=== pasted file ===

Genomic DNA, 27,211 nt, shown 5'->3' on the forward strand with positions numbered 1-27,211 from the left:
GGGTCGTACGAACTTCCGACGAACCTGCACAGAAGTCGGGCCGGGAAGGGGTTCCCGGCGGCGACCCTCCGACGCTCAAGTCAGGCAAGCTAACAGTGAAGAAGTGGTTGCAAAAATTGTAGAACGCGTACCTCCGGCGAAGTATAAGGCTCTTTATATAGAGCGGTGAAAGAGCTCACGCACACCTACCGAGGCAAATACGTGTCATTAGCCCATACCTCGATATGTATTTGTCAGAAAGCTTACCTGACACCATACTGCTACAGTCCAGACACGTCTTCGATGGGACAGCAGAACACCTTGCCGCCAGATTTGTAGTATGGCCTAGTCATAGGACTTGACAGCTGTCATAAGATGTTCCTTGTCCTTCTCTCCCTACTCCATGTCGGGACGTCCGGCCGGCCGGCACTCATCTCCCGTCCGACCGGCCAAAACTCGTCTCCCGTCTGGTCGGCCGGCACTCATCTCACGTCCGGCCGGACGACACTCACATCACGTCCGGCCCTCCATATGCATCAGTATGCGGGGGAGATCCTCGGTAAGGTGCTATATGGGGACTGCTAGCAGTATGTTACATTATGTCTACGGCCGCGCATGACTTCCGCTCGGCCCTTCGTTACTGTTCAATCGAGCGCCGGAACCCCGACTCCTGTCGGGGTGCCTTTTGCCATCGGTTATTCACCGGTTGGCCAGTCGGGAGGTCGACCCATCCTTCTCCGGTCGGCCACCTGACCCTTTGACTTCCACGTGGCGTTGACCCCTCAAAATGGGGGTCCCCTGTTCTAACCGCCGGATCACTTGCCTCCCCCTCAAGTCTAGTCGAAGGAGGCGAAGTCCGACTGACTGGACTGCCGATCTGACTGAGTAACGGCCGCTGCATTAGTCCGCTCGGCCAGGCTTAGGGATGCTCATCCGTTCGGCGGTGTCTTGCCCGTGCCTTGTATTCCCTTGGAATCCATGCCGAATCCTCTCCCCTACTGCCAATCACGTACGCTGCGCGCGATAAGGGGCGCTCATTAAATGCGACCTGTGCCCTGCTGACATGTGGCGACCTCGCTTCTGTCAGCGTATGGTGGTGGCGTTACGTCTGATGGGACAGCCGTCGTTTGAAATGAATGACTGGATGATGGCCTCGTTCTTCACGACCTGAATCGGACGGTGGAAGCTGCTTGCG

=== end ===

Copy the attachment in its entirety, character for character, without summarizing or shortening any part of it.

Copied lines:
Genomic DNA, 27,211 nt, shown 5'->3' on the forward strand with positions numbered 1-27,211 from the left:
GGGTCGTACGAACTTCCGACGAACCTGCACAGAAGTCGGGCCGGGAAGGGGTTCCCGGCGGCGACCCTCCGACGCTCAAGTCAGGCAAGCTAACAGTGAAGAAGTGGTTGCAAAAATTGTAGAACGCGTACCTCCGGCGAAGTATAAGGCTCTTTATATAGAGCGGTGAAAGAGCTCACGCACACCTACCGAGGCAAATACGTGTCATTAGCCCATACCTCGATATGTATTTGTCAGAAAGCTTACCTGACACCATACTGCTACAGTCCAGACACGTCTTCGATGGGACAGCAGAACACCTTGCCGCCAGATTTGTAGTATGGCCTAGTCATAGGACTTGACAGCTGTCATAAGATGTTCCTTGTCCTTCTCTCCCTACTCCATGTCGGGACGTCCGGCCGGCCGGCACTCATCTCCCGTCCGACCGGCCAAAACTCGTCTCCCGTCTGGTCGGCCGGCACTCATCTCACGTCCGGCCGGACGACACTCACATCACGTCCGGCCCTCCATATGCATCAGTATGCGGGGGAGATCCTCGGTAAGGTGCTATATGGGGACTGCTAGCAGTATGTTACATTATGTCTACGGCCGCGCATGACTTCCGCTCGGCCCTTCGTTACTGTTCAATCGAGCGCCGGAACCCCGACTCCTGTCGGGGTGCCTTTTGCCATCGGTTATTCACCGGTTGGCCAGTCGGGAGGTCGACCCATCCTTCTCCGGTCGGCCACCTGACCCTTTGACTTCCACGTGGCGTTGACCCCTCAAAATGGGGGTCCCCTGTTCTAACCGCCGGATCACTTGCCTCCCCCTCAAGTCTAGTCGAAGGAGGCGAAGTCCGACTGACTGGACTGCCGATCTGACTGAGTAACGGCCGCTGCATTAGTCCGCTCGGCCAGGCTTAGGGATGCTCATCCGTTCGGCGGTGTCTTGCCCGTGCCTTGTATTCCCTTGGAATCCATGCCGAATCCTCTCCCCTACTGCCAATCACGTACGCTGCGCGCGATAAGGGGCGCTCATTAAATGCGACCTGTGCCCTGCTGACATGTGGCGACCTCGCTTCTGTCAGCGTATGGTGGTGGCGTTACGTCTGATGGGACAGCCGTCGTTTGAAATGAATGACTGGATGATGGCCTCGTTCTTCACGACCTGAATCGGACGGTGGAAGCTGCTTGCG